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Glencore Needs More

0809_Glencore

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What's going on?

On Wednesday, mining and commodities giant Glencore reported a 23% rise in profit for the first half of the year – but it wasn’t as great a rise as investors expected and its stock dropped, though it later recovered.

What does this mean?

Glencore’s been doing pretty well, considering. It had the best-ever start to a year on the back of a record 2017. And it managed to achieve this in spite of higher costs – it had to pay higher royalties on its copper and cobalt revenue – and mining by-products (that Glencore also sells) losing value (like cobalt, which has nearly halved in value since April).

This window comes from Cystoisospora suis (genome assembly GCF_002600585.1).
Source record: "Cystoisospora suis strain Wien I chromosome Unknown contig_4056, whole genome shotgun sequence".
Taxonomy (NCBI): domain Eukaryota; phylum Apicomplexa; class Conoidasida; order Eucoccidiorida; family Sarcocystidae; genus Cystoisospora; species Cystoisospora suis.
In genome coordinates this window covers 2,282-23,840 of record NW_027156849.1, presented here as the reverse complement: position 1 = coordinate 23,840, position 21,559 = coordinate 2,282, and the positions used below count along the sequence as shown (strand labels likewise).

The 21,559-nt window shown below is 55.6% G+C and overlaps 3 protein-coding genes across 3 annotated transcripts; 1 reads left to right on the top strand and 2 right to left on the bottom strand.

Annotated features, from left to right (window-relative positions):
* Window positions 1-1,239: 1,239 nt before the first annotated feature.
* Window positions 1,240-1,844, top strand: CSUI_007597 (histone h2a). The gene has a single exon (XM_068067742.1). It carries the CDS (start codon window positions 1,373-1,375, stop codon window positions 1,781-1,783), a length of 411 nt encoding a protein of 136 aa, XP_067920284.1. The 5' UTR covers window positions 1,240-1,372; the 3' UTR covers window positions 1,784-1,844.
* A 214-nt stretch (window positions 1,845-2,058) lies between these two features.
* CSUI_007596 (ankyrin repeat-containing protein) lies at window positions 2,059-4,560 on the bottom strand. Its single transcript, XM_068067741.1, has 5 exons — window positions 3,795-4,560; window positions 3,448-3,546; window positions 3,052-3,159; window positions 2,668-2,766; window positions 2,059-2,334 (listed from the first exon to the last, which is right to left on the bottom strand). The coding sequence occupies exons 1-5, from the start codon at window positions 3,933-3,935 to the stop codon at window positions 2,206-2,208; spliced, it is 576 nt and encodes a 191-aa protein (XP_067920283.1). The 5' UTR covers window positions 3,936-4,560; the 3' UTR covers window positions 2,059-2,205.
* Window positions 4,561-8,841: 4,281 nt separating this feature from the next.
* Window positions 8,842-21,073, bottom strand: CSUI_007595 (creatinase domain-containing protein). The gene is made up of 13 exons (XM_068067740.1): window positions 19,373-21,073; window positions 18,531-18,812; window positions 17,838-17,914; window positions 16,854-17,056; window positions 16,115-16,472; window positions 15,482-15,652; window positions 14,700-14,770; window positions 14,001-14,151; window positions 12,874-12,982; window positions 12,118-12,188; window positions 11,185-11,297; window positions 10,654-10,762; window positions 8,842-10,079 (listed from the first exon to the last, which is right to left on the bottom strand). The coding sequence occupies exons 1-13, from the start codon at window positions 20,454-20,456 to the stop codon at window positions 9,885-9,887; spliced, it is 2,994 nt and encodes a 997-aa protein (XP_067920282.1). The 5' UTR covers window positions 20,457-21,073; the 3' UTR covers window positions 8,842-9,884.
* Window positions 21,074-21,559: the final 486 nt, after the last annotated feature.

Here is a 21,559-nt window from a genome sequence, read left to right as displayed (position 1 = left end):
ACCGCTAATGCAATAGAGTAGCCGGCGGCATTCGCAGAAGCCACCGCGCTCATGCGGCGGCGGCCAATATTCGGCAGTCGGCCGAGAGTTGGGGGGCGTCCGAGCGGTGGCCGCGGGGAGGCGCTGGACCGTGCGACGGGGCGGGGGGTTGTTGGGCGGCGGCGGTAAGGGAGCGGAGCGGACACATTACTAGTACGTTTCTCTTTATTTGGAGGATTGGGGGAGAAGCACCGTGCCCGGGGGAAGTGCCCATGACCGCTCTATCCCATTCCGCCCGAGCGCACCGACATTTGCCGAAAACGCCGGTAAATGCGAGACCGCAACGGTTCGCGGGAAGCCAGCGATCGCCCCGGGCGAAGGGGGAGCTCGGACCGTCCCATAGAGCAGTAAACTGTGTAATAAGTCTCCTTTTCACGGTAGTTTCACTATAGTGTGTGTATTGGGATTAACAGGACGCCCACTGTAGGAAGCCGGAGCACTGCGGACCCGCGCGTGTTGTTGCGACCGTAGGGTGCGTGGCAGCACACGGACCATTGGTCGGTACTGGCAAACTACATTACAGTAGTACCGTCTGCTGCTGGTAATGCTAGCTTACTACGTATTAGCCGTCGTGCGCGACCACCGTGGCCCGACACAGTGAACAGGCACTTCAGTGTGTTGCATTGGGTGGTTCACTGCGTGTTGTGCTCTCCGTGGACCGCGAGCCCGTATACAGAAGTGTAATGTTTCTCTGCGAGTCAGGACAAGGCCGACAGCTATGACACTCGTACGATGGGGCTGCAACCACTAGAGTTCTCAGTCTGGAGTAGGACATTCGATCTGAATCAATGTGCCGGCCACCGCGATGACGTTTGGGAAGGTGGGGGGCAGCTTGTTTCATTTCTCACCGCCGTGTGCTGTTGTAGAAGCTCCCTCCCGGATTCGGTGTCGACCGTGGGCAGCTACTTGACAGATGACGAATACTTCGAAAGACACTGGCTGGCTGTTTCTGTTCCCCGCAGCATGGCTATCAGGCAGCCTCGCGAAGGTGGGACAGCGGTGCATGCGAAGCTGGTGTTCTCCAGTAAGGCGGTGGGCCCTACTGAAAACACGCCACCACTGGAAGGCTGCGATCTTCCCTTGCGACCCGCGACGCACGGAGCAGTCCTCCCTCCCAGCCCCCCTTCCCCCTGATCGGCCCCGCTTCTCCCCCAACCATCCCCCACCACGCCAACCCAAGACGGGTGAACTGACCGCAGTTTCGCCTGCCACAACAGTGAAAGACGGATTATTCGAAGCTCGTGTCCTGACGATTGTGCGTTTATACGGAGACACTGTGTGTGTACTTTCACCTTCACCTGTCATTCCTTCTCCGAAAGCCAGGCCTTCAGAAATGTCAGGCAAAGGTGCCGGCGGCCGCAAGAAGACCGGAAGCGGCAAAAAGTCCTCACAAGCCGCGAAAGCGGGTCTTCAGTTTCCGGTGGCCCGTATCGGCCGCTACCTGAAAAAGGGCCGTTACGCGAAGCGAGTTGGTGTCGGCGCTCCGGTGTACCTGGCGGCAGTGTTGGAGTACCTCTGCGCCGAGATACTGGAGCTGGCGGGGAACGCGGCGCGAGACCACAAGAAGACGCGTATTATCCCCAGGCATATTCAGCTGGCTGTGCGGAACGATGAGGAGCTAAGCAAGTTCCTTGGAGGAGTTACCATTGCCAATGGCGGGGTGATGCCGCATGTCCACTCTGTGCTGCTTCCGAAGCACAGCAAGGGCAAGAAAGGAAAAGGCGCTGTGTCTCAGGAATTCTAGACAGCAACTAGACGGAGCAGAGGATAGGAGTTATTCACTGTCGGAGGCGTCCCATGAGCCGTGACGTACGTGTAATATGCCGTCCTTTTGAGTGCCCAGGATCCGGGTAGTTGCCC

Why should I care?

For markets: Glencore keeps swinging.


In July, Glencore was subject to corruption investigations, resulting in its stock falling 8%. The company hit back at its naysayers by pledging to buy back $1 billion of its own shares, taking advantage of their falling price (buying up its own stock should help boost its value by increasing demand and lowering supply since there’ll be fewer shares available to buy). Glencore’s earnings miss and the likelihood of higher costs to come could weigh on its stock price – not to mention that it hasn’t added to its buyback plans or increased its dividends as hoped (but its rivals have).



The bigger picture: Mining delivers.


Fellow miners Rio Tinto and Anglo American have also reported results in the last few weeks to the sound of applause. Rio Tinto’s on track to pay the largest half-year dividend in its history, while Anglo American Platinum – the company’s platinum mining business – reported a 350% increase in profit, keeping that dividend tap flowing.

Originally posted as part of the Finimize daily email.

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